But to take the best card in the negotiators hands away completely will surely result in no Brexit at all, as there’s no deal negotiable in that situation that would pass muster. This would indeed be the end of the Conservatives, fuelling the further rise of the Brexit Party (further weakening the Conservatives) and gifting number 10 to Labour. And a lot more milkshakes flying about.

No surprises

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I think most people with a passing interest in politics could have successfully predicted the main headlines in today’s papers. Even the ‘proxy’ referendum re-run appears to have come out around equal again, with both sides trying to spin it their way.

So what next? I’m still not quite sure what to make of the Brexit Party. They came out with a clear and concise message and stole a load of votes from Labour and the Conservatives in an election most people didn’t expect to even happen. But how does that translate into moving on to fight a general election, which seems less likely to be any time soon, given both main parties are on the back foot at the moment.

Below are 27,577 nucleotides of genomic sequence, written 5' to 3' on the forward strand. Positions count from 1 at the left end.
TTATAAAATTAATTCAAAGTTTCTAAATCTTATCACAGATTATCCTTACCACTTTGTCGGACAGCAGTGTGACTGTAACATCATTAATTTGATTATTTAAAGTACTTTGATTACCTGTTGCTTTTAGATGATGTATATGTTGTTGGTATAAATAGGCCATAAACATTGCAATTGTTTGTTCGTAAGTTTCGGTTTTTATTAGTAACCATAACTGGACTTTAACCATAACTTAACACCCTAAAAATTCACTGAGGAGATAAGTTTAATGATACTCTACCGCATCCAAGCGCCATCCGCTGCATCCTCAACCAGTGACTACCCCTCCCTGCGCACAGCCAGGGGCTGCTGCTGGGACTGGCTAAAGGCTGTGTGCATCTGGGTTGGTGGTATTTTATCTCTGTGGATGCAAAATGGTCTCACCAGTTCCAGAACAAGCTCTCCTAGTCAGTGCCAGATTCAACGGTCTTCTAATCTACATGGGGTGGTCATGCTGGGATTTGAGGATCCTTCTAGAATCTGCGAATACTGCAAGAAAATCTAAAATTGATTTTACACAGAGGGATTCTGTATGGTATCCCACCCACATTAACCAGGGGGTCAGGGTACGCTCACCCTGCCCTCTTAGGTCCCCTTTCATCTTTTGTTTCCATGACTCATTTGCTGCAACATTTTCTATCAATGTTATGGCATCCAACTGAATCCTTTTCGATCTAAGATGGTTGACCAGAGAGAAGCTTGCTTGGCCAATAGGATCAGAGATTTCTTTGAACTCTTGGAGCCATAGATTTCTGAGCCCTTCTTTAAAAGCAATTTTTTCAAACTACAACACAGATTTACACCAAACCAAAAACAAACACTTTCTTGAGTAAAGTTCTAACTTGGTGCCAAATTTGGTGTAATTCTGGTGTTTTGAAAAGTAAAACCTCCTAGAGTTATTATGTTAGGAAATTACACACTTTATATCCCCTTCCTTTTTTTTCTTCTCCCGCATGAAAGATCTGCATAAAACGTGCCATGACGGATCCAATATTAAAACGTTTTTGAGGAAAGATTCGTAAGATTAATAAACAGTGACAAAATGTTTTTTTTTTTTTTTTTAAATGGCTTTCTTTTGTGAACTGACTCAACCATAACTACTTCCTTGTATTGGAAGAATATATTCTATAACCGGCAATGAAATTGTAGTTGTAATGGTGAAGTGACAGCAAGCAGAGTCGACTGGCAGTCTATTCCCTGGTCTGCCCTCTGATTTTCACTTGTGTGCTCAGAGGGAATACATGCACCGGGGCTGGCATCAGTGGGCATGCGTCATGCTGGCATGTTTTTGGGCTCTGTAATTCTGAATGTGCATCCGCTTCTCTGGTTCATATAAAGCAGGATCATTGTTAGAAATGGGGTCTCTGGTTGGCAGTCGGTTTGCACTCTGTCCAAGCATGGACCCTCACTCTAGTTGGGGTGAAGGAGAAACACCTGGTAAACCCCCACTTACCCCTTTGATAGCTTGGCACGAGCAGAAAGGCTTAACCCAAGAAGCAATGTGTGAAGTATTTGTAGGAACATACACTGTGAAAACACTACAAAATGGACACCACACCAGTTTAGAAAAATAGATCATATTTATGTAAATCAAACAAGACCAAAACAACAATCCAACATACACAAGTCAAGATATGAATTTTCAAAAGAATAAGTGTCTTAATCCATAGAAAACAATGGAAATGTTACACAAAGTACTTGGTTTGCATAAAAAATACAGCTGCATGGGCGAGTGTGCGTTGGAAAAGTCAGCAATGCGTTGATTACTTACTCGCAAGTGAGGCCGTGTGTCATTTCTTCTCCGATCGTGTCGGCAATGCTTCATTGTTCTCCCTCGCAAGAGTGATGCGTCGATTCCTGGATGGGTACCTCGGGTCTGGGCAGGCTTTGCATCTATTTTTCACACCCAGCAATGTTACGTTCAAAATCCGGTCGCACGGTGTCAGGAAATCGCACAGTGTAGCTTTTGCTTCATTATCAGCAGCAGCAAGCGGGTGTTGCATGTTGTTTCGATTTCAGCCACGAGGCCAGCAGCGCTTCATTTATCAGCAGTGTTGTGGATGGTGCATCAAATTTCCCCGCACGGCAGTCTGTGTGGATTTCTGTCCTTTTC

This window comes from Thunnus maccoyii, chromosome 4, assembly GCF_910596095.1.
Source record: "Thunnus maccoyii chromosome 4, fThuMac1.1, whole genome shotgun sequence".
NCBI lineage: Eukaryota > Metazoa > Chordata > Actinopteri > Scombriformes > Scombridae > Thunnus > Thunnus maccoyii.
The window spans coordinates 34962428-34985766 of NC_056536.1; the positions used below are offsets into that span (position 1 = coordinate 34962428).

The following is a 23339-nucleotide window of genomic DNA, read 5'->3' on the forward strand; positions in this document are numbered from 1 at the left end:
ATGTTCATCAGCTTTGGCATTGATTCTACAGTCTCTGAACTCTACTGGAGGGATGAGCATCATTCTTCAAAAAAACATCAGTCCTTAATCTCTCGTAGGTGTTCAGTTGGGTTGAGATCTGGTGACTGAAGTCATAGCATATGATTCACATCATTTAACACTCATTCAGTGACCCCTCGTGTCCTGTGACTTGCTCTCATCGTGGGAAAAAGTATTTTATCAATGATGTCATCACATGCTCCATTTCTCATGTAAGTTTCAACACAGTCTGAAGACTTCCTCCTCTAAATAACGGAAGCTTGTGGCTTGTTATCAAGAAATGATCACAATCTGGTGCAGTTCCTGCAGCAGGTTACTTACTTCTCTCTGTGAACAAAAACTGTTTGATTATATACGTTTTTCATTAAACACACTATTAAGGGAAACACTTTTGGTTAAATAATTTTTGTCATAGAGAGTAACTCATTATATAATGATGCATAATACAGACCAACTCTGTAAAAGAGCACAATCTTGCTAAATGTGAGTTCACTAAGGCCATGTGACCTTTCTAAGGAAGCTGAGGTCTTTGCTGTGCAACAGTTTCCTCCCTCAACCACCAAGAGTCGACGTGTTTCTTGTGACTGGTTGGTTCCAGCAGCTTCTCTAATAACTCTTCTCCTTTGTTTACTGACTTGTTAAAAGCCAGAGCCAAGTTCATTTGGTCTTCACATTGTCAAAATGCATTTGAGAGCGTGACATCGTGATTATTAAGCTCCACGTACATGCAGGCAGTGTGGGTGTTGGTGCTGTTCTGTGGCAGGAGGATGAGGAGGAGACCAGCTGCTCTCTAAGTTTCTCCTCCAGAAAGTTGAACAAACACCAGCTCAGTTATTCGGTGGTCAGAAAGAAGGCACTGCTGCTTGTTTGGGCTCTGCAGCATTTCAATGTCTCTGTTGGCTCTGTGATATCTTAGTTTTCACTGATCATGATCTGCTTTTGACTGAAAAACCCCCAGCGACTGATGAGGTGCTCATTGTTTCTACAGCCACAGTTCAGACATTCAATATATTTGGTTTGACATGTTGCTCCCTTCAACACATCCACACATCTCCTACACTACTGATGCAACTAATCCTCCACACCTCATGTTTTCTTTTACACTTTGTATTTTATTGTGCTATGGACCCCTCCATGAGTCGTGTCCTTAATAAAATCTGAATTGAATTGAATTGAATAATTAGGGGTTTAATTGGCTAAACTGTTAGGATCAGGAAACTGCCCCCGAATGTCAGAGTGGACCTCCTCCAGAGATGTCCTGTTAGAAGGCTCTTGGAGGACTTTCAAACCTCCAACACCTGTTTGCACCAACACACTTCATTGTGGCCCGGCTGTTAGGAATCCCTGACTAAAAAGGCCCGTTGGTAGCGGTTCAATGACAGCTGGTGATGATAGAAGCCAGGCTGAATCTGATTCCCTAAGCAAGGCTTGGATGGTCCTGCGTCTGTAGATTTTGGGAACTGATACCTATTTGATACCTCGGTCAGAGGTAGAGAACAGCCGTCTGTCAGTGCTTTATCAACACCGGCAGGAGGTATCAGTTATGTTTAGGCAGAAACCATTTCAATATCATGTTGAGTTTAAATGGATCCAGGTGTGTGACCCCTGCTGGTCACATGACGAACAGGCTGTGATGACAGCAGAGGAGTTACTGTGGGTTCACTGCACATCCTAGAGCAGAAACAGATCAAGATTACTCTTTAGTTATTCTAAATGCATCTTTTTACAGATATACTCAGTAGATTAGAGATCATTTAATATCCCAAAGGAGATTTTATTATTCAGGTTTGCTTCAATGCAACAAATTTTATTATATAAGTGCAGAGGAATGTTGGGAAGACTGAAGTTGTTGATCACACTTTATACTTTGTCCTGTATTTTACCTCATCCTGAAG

On the face of it, you’d have to assume Mr Farage, being Mr Farage, would be pro-business, pro-leave, lower taxes? etc. But that’s just the Conservative party. And as much as die-hard Tories like to have a bit of a hissy fit and vote Brexit party to show their erstwhile leaders just what they think of what they’ve done so far, I think very few would really hold out and stick with the Brexit Party long term unless it offered something worth sticking with.